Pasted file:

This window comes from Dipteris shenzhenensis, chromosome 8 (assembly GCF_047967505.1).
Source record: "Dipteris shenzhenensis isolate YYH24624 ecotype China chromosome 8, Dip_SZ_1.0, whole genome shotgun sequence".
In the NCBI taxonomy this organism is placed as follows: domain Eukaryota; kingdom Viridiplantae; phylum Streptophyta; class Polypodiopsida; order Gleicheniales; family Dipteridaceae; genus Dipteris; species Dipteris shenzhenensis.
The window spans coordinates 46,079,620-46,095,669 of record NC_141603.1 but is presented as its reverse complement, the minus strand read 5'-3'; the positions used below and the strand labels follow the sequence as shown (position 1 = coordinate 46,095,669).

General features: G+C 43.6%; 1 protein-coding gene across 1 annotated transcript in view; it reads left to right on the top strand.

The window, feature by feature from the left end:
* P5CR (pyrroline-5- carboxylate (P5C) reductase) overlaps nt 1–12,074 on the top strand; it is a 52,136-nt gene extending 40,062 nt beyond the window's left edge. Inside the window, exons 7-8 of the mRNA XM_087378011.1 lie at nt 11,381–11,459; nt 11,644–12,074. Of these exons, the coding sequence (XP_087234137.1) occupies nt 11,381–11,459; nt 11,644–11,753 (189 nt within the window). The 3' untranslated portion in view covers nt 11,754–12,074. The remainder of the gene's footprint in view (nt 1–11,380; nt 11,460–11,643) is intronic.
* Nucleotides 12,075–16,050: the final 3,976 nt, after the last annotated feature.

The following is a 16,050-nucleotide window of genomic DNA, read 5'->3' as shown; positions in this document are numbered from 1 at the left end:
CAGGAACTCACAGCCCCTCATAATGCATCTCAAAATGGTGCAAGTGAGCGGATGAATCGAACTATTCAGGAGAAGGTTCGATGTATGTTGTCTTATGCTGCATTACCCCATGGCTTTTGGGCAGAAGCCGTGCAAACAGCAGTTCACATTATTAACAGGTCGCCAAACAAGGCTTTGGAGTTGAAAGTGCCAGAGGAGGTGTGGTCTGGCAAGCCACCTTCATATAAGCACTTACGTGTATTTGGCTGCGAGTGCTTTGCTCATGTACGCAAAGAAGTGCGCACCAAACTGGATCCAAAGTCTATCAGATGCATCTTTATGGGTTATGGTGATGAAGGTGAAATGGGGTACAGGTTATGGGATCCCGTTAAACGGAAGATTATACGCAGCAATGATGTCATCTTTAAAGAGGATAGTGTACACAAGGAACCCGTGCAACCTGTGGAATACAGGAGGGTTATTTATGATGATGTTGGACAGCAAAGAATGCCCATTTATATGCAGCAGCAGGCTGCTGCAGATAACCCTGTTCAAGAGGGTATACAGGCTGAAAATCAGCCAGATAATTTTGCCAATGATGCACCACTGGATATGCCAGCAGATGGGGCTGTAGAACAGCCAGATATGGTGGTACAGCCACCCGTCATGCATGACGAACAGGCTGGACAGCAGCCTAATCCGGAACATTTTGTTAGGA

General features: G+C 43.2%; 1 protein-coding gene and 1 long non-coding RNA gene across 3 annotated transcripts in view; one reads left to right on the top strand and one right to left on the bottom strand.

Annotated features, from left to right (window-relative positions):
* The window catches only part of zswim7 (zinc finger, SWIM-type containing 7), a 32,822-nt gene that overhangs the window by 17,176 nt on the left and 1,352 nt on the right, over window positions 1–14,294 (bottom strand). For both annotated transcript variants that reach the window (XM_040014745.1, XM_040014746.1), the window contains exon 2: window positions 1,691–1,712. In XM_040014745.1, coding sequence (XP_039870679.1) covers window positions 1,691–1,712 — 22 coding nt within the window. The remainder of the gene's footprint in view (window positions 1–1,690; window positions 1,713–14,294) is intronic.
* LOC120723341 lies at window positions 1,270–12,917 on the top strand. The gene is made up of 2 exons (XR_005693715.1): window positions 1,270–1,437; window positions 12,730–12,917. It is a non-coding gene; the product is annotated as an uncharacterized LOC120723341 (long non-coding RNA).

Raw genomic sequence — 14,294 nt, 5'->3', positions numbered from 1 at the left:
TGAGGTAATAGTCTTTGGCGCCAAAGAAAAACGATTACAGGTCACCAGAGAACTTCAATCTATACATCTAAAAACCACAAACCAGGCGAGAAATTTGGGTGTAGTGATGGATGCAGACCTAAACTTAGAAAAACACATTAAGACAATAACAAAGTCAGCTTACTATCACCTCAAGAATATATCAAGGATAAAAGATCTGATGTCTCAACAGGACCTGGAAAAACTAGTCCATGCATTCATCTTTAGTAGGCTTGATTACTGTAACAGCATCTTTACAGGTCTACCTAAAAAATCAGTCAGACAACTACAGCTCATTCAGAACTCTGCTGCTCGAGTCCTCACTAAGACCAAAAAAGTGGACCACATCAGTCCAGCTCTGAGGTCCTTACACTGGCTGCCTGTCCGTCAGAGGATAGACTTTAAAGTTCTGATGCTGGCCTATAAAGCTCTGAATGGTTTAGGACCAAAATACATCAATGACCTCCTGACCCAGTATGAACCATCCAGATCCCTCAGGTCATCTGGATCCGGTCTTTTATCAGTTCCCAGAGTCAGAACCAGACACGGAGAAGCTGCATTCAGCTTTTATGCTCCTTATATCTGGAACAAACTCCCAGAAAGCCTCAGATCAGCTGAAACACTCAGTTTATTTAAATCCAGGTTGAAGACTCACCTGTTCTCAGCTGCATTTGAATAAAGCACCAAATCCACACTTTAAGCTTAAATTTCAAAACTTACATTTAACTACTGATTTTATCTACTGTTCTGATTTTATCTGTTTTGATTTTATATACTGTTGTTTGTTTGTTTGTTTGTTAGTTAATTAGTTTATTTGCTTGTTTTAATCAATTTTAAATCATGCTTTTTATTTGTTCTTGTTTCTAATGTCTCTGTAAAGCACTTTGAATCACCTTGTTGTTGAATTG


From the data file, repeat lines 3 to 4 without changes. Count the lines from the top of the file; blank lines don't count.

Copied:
In the NCBI taxonomy this organism is placed as follows: domain Eukaryota; kingdom Viridiplantae; phylum Streptophyta; class Polypodiopsida; order Gleicheniales; family Dipteridaceae; genus Dipteris; species Dipteris shenzhenensis.
The window spans coordinates 46,079,620-46,095,669 of record NC_141603.1 but is presented as its reverse complement, the minus strand read 5'-3'; the positions used below and the strand labels follow the sequence as shown (position 1 = coordinate 46,095,669).